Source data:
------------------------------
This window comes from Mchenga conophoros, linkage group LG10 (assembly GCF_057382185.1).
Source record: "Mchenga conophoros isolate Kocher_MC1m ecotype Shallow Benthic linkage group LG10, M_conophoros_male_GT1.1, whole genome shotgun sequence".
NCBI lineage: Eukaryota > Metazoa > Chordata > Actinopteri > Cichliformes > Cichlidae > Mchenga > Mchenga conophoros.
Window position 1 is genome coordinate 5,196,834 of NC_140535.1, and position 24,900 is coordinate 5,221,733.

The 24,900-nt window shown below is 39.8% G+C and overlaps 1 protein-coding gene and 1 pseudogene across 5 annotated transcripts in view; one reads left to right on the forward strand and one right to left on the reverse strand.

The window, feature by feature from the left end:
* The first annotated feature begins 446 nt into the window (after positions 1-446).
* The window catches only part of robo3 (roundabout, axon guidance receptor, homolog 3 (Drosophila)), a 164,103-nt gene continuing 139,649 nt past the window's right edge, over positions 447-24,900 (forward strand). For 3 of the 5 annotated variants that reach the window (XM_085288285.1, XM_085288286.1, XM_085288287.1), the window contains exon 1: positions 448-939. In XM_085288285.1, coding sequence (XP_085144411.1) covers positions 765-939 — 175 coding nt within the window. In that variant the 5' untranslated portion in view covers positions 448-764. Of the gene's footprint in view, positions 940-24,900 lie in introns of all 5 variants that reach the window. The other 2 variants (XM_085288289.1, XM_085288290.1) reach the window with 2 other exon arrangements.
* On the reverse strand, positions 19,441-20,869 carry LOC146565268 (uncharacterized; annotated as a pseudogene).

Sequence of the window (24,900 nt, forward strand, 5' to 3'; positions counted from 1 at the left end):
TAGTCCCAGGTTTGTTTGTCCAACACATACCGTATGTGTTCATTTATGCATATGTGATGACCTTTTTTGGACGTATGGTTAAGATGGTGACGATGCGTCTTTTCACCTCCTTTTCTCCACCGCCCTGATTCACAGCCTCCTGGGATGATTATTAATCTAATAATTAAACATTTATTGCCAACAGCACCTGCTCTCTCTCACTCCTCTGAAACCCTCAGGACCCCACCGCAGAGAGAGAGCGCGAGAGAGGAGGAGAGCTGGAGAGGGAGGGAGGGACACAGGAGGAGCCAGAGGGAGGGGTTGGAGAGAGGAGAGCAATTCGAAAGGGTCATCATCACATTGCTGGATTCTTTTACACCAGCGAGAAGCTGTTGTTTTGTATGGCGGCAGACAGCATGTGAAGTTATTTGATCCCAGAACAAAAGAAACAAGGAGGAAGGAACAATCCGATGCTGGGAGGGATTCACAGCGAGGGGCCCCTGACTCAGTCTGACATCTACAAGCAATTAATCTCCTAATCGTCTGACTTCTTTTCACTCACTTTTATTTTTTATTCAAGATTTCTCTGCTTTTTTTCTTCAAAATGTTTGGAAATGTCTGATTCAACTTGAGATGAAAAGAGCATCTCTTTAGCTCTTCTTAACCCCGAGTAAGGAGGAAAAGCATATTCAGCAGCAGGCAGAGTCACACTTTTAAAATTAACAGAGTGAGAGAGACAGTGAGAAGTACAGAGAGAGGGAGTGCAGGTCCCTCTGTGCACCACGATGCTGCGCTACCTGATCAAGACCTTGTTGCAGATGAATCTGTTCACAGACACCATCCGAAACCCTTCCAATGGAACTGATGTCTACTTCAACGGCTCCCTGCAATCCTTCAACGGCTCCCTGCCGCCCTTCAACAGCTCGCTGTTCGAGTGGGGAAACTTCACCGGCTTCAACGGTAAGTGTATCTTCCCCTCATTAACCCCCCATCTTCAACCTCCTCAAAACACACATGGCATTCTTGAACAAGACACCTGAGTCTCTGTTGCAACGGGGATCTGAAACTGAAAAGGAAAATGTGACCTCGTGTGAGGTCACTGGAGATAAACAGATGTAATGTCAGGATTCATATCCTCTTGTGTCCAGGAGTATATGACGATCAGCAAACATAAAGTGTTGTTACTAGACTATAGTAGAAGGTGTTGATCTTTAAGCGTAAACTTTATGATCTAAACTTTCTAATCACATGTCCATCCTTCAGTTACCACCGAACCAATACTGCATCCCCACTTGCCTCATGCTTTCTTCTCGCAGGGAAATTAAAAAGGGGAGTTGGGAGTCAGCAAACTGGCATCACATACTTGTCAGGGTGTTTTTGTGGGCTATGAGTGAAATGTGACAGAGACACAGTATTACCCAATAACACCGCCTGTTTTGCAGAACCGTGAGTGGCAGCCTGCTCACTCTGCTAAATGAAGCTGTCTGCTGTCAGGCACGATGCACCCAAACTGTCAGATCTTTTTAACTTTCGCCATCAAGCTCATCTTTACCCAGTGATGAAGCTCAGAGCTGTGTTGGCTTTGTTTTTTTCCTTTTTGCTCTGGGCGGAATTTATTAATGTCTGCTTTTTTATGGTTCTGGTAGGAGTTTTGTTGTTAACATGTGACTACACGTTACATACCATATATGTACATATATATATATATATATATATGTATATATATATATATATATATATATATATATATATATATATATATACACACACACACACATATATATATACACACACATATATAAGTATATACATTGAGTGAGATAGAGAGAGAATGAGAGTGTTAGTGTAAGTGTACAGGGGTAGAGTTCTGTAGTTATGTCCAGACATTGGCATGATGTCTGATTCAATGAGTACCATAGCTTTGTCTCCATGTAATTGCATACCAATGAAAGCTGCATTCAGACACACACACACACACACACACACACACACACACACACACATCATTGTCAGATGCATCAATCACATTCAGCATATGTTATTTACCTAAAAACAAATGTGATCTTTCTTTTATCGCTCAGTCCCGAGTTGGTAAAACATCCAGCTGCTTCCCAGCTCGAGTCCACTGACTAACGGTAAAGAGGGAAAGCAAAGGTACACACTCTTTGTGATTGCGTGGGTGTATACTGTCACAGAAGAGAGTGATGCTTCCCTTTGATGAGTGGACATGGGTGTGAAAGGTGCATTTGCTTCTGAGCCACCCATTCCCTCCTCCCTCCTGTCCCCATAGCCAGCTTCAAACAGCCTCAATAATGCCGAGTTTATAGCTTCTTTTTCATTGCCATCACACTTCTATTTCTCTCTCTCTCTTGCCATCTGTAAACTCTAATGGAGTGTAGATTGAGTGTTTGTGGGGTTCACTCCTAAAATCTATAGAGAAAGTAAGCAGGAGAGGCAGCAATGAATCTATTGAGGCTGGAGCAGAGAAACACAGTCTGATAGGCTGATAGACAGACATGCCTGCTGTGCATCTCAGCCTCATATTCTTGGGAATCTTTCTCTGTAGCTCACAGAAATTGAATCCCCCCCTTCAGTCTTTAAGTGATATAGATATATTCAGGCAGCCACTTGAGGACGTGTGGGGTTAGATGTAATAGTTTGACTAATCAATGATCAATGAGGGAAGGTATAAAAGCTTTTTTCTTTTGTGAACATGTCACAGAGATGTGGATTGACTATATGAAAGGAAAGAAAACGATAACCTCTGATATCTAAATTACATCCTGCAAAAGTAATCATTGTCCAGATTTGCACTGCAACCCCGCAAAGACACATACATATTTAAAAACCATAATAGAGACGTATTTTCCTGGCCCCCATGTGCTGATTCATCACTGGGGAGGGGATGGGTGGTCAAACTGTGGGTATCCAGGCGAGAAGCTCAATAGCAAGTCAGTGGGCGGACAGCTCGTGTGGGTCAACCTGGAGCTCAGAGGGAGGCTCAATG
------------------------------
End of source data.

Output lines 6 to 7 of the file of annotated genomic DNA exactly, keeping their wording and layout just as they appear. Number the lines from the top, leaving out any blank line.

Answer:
The window, feature by feature from the left end:
* The first annotated feature begins 446 nt into the window (after positions 1-446).